City Bond Vote: How Much Help for Homeless?
Finding shelter beds for the homeless in Austin isn’t an easy task. It’s even harder for single homeless women; few groups in Austin offer beds to them. But with six Austin homeless people killed since last November, advocates have begun pressing the city for more beds, and implementing their own emergency plans.
This November, Austinites will vote on a bond package of about $385 million. Irit Umani, executive director of Trinity Center, a daytime downtown shelter for homeless people, hopes part of that money will be used to expand shelter options for homeless women and children.
Umani has pleaded with both the mayor and with City Council members. “We came to this process late, but the urgent call was heard and they are very supportive,” Umani said.
The bond package has yet to be finalized, which means Umani still has a chance to get money for extra beds. But at a work session Tuesday, Mayor Lee Leffingwell reminded council members that they can’t sell more than $385 million in bonds without raising taxes. So adding homeless beds would mean cutting something else.
“It has been a difficult process because the needs are so great and they are so many,” Leffingwell said. “I will say that I haven’t seen a single proposal that doesn’t have merit, but given the constraints that we are operating with, we have to make those difficult choices.”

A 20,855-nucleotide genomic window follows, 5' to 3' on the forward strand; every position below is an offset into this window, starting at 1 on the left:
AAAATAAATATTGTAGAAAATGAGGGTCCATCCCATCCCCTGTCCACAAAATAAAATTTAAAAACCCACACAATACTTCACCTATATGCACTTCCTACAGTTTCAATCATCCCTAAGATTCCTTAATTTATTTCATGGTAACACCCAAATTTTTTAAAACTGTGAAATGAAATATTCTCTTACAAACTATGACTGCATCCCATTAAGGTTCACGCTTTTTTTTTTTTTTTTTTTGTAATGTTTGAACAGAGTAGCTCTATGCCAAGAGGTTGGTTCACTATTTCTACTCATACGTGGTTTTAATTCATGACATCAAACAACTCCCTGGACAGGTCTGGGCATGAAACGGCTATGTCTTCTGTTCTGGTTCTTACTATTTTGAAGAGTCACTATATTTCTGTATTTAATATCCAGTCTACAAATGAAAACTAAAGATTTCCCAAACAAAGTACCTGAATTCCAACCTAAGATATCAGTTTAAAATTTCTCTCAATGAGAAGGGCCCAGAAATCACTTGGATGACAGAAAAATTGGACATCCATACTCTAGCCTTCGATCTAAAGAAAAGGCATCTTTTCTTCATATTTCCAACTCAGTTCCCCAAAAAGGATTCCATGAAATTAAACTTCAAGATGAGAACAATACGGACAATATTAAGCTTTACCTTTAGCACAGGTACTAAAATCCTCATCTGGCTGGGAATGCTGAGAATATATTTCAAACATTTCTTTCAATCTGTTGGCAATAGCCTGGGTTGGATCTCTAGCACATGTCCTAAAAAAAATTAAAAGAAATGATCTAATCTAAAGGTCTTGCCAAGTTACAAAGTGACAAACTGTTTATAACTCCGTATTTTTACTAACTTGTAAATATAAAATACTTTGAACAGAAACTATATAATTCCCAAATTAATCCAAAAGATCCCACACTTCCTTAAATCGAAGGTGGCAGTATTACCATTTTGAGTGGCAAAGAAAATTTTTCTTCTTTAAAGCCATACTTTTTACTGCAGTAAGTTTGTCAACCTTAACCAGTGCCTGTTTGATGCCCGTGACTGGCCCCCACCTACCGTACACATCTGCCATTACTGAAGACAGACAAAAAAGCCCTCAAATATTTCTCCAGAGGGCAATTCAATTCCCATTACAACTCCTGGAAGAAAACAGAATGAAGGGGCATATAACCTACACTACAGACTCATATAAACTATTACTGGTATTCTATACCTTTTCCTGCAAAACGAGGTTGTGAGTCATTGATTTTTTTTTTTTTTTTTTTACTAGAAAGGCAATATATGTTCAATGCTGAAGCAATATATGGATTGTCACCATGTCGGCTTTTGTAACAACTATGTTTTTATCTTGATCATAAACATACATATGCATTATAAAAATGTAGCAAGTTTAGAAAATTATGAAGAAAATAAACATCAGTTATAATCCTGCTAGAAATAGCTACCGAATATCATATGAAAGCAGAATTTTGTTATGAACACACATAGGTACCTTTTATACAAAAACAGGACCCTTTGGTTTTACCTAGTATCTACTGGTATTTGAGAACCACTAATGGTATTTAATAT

The council has until Monday to finalize the bond package. In the meantime, Umani says, homeless women can’t wait. Trinity Center and other organizations have opened up every available space to allow as many women as possible to at least spend their nights indoors.
The Salvation Army is across the street from Trinity Center. It’s a hot afternoon, above 100 degrees, and a woman sleeps on the scorching cement by the shelter’s door.
Randy Allen with the Salvation Army says the 59 beds there are occupied every night.
“We have opened up just a baby bit of space to take in another five to seven women per night,” Allen said.
That space has no beds. Catherine Haynes doesn’t mind; any indoor space is appreciated. Still, on nights when she can find shelter, she fears for the other women who sleep in the woods or on the streets. The thought of the recent killings is still raw.
“I don’t see why they couldn’t put them in parks and have somebody watch at night,” Haynes said. “Or put them in the community centers and let them be there at night and leave in the morning. There’s restrooms, they wouldn’t be having to use the streets, they wouldn’t be ticketed.”
Umani and other advocates have been able to find floor space in five local churches. She hopes more churches will join her cause, but beyond that, she hopes the City Council finds a way to keep the proposed money to shelter women and children on the bond.
“We all want the bridges and the parks, and the art centers,” she said. “But all those, which I highly support, are not about life and death. We all should feel guilty.”
The City Council resumes negotiations on the bond package today.